Texas Stamp


PD-1130-19 11/04/2020

(1) “The Fort Worth Court’s strict interpretation of the ‘confession and avoidance’ doctrine ignored the context of Appellant’s actions and admissions, and further undermined established precedent from this Court.”

(2) “This Court should reaffirm the continued vitality of Martinez v. State, 775 S.W.2d 645 (Tex. Crim. App. 1989).”

(3) “When analyzing confession and avoidance, a court should view the admissions and the actions of the defendant within the context of the entire episode and not focus myopically on the moment of the defendant’s final criminal act.”

Rodriguez shot a man during a brawl at a Cowboy’s game. The man died and Rodriguez was charged with murder. At trial, Rodriguez testified that he saw his brother getting assaulted and retrieved a pistol. He pulled the victim from atop his brother, put him in a headlock, and held a gun to his neck. According to Rodriguez, someone in the crowd pulled his arm, causing the gun to discharge. Rodriguez was “in shock” because he didn’t understand why the pistol “went off.” At the charge conference, Rodriguez requested an instruction on self-defense, defense of another, and necessity. These were all denied. The jury convicted.

On appeal, Rodriguez argued it was error to deny the defensive instructions. The court of appeals affirmed. It explained that, as confession-and-avoidance defenses, all three defenses require the defense to substantially admit the elements. Rodriguez was not entitled to the defenses because he insisted the shooting was unintentional and accidental. The court of appeals acknowledged Martinez is cited as authority that a defendant may deny intent and still be entitled to a self-defense charge. After raising some doubt whether Martinez remains good law, it held Rodriguez’s testimony was distinguishable since he also did not admit the underlying assaultive acts and in fact carefully avoided taking ownership of the lethal act.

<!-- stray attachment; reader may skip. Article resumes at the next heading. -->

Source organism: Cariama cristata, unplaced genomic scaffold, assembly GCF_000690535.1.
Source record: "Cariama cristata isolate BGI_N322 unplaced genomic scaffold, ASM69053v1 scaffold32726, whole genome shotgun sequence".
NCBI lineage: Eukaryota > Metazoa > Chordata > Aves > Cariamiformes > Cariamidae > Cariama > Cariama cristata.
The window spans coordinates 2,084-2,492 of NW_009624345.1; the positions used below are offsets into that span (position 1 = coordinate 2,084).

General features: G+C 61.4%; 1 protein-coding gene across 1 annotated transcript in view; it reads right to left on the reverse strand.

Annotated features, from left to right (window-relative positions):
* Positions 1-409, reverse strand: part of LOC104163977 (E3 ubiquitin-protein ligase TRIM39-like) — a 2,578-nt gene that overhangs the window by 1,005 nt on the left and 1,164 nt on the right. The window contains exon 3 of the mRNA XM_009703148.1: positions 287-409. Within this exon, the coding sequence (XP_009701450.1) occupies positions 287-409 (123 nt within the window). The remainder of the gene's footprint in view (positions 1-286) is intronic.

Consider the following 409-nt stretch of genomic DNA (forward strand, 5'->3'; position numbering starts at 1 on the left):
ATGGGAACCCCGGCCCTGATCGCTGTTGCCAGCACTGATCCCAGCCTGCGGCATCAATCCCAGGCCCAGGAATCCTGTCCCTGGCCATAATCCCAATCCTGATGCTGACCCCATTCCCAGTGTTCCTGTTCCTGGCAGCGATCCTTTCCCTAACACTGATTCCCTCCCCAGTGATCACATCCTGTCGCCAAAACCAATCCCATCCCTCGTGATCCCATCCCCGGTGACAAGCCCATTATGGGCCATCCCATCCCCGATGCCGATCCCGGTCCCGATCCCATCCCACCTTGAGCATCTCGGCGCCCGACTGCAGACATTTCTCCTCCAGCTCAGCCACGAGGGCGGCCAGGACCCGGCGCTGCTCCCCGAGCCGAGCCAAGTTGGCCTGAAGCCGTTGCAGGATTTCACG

Rodriguez argues the court of appeals too narrowly interpreted both the confession-and-avoidance doctrine and his testimony. He points to Martinez’s factual congruence—a defendant claiming that someone grabbed his arm and caused the gun to accidentally discharge—and his testimony that the only way the gun would have discharged was if his finger was on the trigger. He contends a reviewing court should not look for any particular words but only whether a jury could “reasonably infer” an admission to the conduct. He argues Gamino v. State, 537 S.W.3d 507 (Tex. Crim. App. 2017), reaffirmed Martinez. He also contends that, to the extent confession and avoidance continues to operate, admitting criminal acts subsumed within the charged offense (in his case, assault by threat with a deadly weapon) should be sufficient to warrant a defensive instruction. Finally, he argues that the court of appeals erred in focusing only on the critical moment of the shooting, rather than viewing his admissions in the context of all his actions.

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